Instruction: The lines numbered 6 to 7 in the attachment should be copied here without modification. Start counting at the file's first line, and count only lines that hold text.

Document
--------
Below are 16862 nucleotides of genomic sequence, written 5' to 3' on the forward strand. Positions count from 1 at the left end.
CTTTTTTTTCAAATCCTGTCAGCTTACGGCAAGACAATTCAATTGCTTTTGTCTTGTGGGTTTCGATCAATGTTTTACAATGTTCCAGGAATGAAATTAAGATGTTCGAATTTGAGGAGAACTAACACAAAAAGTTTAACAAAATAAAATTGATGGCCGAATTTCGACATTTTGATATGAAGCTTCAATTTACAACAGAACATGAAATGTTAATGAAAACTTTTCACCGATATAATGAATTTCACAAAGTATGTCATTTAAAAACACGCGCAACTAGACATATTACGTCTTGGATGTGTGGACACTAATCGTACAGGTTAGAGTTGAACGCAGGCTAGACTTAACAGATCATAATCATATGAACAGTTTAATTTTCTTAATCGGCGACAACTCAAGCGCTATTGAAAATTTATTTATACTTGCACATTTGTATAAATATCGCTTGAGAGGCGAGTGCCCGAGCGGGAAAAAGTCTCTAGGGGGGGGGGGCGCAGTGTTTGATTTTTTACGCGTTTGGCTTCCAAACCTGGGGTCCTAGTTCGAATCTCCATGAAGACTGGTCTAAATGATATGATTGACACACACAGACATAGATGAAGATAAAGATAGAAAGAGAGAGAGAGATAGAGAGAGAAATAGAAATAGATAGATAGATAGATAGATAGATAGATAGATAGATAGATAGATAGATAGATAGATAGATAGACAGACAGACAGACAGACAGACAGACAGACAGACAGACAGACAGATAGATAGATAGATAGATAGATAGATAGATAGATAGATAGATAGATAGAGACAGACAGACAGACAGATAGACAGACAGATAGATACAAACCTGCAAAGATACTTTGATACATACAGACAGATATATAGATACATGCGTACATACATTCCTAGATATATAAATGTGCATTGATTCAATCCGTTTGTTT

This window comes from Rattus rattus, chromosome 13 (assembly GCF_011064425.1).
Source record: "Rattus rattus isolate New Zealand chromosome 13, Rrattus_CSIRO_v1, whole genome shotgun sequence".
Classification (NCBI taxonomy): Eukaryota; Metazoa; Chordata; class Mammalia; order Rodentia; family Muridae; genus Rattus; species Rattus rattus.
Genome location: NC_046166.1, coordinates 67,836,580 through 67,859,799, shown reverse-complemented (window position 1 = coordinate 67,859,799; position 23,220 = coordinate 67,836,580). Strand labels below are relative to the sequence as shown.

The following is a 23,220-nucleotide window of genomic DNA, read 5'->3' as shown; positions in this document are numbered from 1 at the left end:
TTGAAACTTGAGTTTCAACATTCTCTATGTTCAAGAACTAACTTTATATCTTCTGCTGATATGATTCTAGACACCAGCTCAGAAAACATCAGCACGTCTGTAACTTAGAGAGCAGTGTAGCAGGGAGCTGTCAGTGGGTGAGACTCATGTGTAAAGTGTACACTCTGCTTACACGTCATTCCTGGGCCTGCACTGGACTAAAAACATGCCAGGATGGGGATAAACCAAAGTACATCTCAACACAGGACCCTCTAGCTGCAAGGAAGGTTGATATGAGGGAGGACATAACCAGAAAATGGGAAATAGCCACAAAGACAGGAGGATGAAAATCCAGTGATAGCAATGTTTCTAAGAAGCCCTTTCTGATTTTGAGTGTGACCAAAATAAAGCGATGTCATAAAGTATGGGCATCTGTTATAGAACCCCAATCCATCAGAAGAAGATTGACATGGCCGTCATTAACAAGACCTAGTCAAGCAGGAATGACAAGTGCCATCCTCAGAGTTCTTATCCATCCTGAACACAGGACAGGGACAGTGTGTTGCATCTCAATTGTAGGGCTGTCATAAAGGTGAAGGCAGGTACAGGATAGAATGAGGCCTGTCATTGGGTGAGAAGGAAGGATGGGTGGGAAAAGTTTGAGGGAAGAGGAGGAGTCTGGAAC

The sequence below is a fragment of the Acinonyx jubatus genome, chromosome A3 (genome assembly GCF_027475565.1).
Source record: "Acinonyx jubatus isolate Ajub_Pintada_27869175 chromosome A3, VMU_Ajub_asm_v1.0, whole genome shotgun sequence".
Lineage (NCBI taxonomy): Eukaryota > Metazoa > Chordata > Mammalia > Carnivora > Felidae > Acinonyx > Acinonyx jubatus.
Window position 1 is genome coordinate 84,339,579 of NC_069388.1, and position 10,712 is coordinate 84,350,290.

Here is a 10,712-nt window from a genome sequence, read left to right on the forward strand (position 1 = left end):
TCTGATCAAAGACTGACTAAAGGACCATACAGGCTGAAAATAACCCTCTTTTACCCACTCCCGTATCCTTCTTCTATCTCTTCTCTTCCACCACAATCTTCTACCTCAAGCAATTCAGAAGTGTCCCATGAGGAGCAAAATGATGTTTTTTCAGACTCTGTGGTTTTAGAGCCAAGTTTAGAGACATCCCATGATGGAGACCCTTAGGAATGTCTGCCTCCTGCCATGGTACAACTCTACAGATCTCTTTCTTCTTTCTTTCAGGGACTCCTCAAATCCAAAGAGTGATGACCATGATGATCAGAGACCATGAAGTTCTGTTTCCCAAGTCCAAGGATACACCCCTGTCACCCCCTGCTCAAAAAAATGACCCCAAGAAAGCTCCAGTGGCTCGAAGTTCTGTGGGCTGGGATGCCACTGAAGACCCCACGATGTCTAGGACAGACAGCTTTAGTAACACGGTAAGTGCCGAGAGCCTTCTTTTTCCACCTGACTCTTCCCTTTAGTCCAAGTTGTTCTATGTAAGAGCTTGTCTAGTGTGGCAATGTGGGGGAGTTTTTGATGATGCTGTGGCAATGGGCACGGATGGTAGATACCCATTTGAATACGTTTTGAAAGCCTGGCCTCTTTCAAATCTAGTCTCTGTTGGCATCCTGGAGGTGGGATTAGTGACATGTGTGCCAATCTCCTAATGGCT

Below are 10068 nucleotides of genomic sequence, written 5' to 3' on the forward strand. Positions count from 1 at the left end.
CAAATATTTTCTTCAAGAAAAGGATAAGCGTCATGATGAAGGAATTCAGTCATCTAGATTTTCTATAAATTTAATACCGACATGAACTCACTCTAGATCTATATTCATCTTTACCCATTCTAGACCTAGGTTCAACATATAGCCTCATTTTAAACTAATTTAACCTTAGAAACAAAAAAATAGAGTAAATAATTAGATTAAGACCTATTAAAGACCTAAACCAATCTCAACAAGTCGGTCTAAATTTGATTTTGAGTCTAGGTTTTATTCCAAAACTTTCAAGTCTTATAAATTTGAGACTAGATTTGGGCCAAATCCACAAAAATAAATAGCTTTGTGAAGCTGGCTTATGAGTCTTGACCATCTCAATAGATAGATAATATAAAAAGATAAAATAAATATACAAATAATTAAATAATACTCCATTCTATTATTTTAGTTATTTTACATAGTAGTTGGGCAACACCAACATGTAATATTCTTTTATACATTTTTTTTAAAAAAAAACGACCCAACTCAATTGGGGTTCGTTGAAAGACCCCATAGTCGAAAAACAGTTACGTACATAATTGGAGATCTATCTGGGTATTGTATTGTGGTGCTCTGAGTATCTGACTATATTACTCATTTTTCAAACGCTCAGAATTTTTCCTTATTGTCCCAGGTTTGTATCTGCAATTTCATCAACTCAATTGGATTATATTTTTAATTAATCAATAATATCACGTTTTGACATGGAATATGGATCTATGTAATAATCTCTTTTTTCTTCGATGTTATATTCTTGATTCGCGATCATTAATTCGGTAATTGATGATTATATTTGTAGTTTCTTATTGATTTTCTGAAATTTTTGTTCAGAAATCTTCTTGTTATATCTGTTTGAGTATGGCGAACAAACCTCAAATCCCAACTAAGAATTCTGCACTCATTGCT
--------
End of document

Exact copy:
Genome location: NC_046166.1, coordinates 67,836,580 through 67,859,799, shown reverse-complemented (window position 1 = coordinate 67,859,799; position 23,220 = coordinate 67,836,580). Strand labels below are relative to the sequence as shown.

The following is a 23,220-nucleotide window of genomic DNA, read 5'->3' as shown; positions in this document are numbered from 1 at the left end: